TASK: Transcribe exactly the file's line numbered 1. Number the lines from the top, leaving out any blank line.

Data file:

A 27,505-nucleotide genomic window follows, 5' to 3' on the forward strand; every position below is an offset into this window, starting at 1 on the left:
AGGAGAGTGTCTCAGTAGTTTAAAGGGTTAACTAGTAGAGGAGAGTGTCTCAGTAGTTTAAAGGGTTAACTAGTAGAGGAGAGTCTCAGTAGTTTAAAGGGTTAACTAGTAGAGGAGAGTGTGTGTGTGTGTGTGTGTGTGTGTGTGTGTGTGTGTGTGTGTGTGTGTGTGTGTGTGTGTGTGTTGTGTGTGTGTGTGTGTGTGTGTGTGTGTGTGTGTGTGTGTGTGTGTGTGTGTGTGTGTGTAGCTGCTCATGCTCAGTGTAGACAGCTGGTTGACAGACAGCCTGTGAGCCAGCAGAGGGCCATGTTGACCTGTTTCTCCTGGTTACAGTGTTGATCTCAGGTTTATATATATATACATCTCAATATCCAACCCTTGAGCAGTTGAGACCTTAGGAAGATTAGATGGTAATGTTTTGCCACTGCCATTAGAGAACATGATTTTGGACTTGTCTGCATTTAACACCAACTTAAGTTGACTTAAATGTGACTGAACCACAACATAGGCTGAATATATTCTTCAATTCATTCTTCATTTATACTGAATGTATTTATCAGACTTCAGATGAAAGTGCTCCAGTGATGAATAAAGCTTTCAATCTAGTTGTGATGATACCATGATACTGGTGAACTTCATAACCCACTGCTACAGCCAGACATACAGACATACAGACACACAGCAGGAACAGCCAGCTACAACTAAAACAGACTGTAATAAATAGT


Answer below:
A 27,505-nucleotide genomic window follows, 5' to 3' on the forward strand; every position below is an offset into this window, starting at 1 on the left: